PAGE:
The Bears won their second straight game and maintained their first-place lead in the NFC North with a 41-9 demolition of the Bills Sunday in Buffalo. Here are three things that stood out in the victory:
(1) The Bears defense played its best game of the season, generating four takeaways, two touchdowns and four sacks.
The Bears took control of Sunday's game by outscoring the Bills 28-0 in the second quarter, sparked by a defense that produced takeaways on three straight Buffalo possessions and returned two of them for touchdowns.
First, Eddie Jackson stripped tight end Jason Croom after a 1-yard reception, scooped up the ball and returned it 65 yards for a TD. On the Bills' next two drives, Kyle Fuller broke up passes that resulted in deflected interceptions by Adrian Amos and Leonard Floyd, who returned his pick 19 yards for a touchdown to give the Bears a 21-0 lead. Fuller later generated the Bears' fourth takeaway and matched a career high with his fourth interception of the season—all of which have come in the last four games.
"Defensively, I thought it was great to see the takeaways and the touchdowns," said coach Matt Nagy. "Opportunistic football; guys flying around, tipping balls in the air, extra-effort plays. It wasn't one or two individuals that stood out in the game defensively. It was everybody. It was all 11 on that side of the ball."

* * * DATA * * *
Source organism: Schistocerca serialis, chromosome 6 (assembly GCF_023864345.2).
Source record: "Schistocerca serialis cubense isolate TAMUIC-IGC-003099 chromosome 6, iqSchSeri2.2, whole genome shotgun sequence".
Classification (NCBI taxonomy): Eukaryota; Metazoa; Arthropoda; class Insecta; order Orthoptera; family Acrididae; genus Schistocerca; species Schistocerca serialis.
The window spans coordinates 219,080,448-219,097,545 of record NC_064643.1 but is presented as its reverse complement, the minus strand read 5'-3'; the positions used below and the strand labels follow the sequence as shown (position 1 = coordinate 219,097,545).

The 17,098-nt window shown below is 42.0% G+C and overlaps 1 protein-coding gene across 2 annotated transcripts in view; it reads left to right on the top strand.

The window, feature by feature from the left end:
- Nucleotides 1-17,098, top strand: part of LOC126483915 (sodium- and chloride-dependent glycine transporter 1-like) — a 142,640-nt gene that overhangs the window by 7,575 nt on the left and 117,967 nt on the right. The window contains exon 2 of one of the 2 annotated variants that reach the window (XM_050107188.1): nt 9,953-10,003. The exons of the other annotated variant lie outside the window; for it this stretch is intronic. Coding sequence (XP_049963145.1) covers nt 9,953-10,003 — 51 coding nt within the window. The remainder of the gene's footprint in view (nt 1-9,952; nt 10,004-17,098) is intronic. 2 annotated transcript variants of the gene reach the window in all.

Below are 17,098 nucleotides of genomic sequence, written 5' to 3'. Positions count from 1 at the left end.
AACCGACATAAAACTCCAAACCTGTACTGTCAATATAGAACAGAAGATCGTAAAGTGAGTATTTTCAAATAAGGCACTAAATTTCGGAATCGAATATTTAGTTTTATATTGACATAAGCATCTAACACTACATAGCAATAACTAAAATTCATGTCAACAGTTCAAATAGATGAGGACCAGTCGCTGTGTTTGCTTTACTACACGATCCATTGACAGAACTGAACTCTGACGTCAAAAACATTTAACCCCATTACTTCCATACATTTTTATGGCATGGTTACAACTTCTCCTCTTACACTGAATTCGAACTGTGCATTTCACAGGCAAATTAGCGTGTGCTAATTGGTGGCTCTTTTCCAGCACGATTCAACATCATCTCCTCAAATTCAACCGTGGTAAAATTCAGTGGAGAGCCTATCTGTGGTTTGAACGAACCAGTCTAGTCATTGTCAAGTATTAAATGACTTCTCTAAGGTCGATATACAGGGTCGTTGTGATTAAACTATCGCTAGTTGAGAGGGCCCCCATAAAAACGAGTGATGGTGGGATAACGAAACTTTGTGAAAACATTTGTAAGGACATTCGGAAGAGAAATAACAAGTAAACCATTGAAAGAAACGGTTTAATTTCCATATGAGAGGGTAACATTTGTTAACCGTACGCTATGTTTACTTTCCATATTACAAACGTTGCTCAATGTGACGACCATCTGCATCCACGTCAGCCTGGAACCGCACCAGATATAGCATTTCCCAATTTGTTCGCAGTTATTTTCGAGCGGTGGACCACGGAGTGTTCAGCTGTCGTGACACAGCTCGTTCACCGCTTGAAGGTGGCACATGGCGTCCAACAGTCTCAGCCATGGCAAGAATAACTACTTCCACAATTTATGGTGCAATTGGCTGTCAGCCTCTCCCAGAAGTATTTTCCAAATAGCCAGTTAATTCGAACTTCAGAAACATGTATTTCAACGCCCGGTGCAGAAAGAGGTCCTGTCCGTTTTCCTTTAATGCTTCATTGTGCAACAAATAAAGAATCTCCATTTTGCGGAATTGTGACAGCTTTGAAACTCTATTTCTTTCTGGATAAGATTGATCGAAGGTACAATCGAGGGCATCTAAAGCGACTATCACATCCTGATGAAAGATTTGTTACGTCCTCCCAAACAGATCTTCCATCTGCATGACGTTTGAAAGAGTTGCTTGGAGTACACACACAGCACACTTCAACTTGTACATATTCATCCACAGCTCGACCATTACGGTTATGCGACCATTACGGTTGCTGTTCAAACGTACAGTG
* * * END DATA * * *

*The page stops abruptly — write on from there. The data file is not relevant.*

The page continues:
The Bears rank second in the NFL with 21 takeaways and a plus-10 turnover differential. They've forced at least two turnovers in seven of eight games and at least three in five of their last six contests. The only exception was eight days ago when they didn't produce any takeaways in a win over the Jets.
"We want to go in with a goal to get three or more turnovers," Jackson said. "Unfortunately, last week we didn't get [any]. So we emphasized that. We needed turnovers this week and we came out here and we got them."
The defense also registered four sacks after mustering only two in its previous three games and held Bills running backs Chris Ivory (7 carries for 36 yards and LeSean McCoy (10-10) to a combined 46 yards on 17 attempts.
Nagy was pleased with the group effort on defense. On Monday, after watching tape of the game, he praised nose tackle Eddie Goldman, the entire secondary and inside linebackers Roquan Smith and Danny Trevathan, who finished 1-2 on the Bears with 13 and 12 tackles, respectively. "Between the two of them, with Danny and Roquan, I thought it was probably their best game of the year, flying around and making tackles," Nagy said.
(2) The Bears offense didn't put up big numbers but did what it needed to do against a strong Bills defense.
The Bears ran just 46 plays Sunday—20 fewer than their season average—and were held to season lows with 190 yards and 11 first downs. But the offense scored three touchdowns and committed its only turnover while leading the game 31-3 midway through the third quarter. The TDs came on Jordan Howard runs of 1 and 18 yards and Mitchell Trubisky's 2-yard pass to Trey Burton. "The defense that we played is solid," Nagy said. "They play fast, they're aggressive. It's a top-five defense that we played."